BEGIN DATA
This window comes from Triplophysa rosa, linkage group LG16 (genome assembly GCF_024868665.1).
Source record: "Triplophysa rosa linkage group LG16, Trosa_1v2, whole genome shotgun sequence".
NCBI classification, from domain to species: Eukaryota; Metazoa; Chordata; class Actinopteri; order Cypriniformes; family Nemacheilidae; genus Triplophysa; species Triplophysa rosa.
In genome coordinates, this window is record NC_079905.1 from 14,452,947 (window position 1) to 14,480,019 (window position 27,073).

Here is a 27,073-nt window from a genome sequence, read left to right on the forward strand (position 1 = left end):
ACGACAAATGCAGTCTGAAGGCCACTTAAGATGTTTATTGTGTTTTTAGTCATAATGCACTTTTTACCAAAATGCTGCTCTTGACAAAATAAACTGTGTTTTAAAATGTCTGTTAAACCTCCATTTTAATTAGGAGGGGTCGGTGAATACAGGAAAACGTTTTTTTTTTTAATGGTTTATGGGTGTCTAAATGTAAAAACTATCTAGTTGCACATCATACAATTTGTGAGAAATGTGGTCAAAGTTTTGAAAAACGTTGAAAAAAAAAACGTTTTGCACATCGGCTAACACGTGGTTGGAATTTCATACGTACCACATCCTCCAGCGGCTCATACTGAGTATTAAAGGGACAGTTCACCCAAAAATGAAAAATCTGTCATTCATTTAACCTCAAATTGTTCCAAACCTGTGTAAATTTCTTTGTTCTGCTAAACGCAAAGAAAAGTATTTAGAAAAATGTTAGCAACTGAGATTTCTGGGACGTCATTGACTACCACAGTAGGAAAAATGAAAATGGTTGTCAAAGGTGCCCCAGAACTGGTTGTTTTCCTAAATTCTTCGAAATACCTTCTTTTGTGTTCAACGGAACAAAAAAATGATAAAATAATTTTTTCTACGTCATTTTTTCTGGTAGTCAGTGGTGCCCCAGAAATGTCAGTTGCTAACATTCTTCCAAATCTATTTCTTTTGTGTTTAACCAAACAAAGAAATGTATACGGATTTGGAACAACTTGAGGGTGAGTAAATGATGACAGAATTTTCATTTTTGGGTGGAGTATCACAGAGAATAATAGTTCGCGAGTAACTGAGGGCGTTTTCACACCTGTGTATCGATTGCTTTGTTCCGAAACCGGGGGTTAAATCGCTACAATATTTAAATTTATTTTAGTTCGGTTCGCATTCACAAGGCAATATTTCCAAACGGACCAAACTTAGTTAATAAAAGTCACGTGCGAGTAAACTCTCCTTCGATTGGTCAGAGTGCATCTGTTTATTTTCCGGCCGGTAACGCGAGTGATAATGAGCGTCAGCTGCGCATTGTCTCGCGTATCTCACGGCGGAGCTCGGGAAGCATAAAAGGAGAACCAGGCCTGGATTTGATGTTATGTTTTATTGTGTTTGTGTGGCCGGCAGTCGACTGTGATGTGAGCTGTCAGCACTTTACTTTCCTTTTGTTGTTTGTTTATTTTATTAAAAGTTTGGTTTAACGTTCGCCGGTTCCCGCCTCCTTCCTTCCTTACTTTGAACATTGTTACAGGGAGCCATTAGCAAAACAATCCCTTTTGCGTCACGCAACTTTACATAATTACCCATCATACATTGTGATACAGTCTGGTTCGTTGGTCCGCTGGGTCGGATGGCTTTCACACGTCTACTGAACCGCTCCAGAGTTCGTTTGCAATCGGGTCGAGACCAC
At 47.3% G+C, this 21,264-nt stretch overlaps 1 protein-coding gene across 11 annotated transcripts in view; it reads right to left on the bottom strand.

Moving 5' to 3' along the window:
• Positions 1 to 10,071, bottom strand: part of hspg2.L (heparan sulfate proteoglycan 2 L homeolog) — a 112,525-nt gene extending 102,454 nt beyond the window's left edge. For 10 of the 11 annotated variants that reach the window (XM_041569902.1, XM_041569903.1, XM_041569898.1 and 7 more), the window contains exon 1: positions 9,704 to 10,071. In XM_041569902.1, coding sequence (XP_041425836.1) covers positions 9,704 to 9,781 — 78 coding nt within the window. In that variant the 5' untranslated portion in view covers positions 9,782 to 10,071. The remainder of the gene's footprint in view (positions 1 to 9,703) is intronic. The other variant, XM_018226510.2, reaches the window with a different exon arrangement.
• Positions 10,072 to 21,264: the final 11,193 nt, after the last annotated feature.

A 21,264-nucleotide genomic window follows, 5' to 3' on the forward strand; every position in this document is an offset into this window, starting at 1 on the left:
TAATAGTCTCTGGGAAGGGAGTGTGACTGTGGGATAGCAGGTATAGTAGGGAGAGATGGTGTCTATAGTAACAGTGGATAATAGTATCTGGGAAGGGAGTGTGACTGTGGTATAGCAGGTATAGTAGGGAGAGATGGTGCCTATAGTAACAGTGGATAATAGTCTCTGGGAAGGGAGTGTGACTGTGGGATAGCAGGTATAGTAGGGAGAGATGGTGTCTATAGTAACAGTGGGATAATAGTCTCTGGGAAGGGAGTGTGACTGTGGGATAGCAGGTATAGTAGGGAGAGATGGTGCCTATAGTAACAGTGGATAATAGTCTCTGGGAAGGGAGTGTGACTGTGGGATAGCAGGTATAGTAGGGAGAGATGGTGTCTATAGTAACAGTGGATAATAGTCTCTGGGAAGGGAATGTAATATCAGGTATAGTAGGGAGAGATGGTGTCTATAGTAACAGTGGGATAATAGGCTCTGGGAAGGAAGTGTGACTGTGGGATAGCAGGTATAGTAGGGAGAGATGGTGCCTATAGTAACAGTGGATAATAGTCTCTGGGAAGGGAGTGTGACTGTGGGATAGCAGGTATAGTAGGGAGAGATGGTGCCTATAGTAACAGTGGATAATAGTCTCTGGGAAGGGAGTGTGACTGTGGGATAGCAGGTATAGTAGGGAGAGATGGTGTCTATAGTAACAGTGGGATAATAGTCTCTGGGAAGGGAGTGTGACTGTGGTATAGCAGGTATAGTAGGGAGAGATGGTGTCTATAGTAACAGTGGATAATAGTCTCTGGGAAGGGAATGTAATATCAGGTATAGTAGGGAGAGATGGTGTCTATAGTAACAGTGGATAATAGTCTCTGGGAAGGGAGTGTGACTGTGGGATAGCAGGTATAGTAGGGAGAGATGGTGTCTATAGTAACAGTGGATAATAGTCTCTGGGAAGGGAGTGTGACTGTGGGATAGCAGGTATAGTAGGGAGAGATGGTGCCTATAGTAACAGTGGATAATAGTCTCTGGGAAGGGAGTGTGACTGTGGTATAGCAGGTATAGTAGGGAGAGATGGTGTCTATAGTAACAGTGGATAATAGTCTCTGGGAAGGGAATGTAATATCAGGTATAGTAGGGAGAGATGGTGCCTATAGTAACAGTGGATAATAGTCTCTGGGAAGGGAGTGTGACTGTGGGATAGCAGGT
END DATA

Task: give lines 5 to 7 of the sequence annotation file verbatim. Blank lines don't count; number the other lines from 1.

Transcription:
Here is a 27,073-nt window from a genome sequence, read left to right on the forward strand (position 1 = left end):
ACGACAAATGCAGTCTGAAGGCCACTTAAGATGTTTATTGTGTTTTTAGTCATAATGCACTTTTTACCAAAATGCTGCTCTTGACAAAATAAACTGTGTTTTAAAATGTCTGTTAAACCTCCATTTTAATTAGGAGGGGTCGGTGAATACAGGAAAACGTTTTTTTTTTTAATGGTTTATGGGTGTCTAAATGTAAAAACTATCTAGTTGCACATCATACAATTTGTGAGAAATGTGGTCAAAGTTTTGAAAAACGTTGAAAAAAAAAACGTTTTGCACATCGGCTAACACGTGGTTGGAATTTCATACGTACCACATCCTCCAGCGGCTCATACTGAGTATTAAAGGGACAGTTCACCCAAAAATGAAAAATCTGTCATTCATTTAACCTCAAATTGTTCCAAACCTGTGTAAATTTCTTTGTTCTGCTAAACGCAAAGAAAAGTATTTAGAAAAATGTTAGCAACTGAGATTTCTGGGACGTCATTGACTACCACAGTAGGAAAAATGAAAATGGTTGTCAAAGGTGCCCCAGAACTGGTTGTTTTCCTAAATTCTTCGAAATACCTTCTTTTGTGTTCAACGGAACAAAAAAATGATAAAATAATTTTTTCTACGTCATTTTTTCTGGTAGTCAGTGGTGCCCCAGAAATGTCAGTTGCTAACATTCTTCCAAATCTATTTCTTTTGTGTTTAACCAAACAAAGAAATGTATACGGATTTGGAACAACTTGAGGGTGAGTAAATGATGACAGAATTTTCATTTTTGGGTGGAGTATCACAGAGAATAATAGTTCGCGAGTAACTGAGGGCGTTTTCACACCTGTGTATCGATTGCTTTGTTCCGAAACCGGGGGTTAAATCGCTACAATATTTAAATTTATTTTAGTTCGGTTCGCATTCACAAGGCAATATTTCCAAACGGACCAAACTTAGTTAATAAAAGTCACGTGCGAGTAAACTCTCCTTCGATTGGTCAGAGTGCATCTGTTTATTTTCCGGCCGGTAACGCGAGTGATAATGAGCGTCAGCTGCGCATTGTCTCGCGTATCTCACGGCGGAGCTCGGGAAGCATAAAAGGAGAACCAGGCCTGGATTTGATGTTATGTTTTATTGTGTTTGTGTGGCCGGCAGTCGACTGTGATGTGAGCTGTCAGCACTTTACTTTCCTTTTGTTGTTTGTTTATTTTATTAAAAGTTTGGTTTAACGTTCGCCGGTTCCCGCCTCCTTCCTTCCTTACTTTGAACATTGTTACAGGGAGCCATTAGCAAAACAATCCCTTTTGCGTCACGCAACTTTACATAATTACCCATCATACATTGTGATACAGTCTGGTTCGTTGGTCCGCTGGGTCGGATGGCTTTCACACGTCTACTGAACCGCTCCAGAGTTCGTTTGCAATCGGGTCGAGACCAC
At 47.3% G+C, this 21,264-nt stretch overlaps 1 protein-coding gene across 11 annotated transcripts in view; it reads right to left on the bottom strand.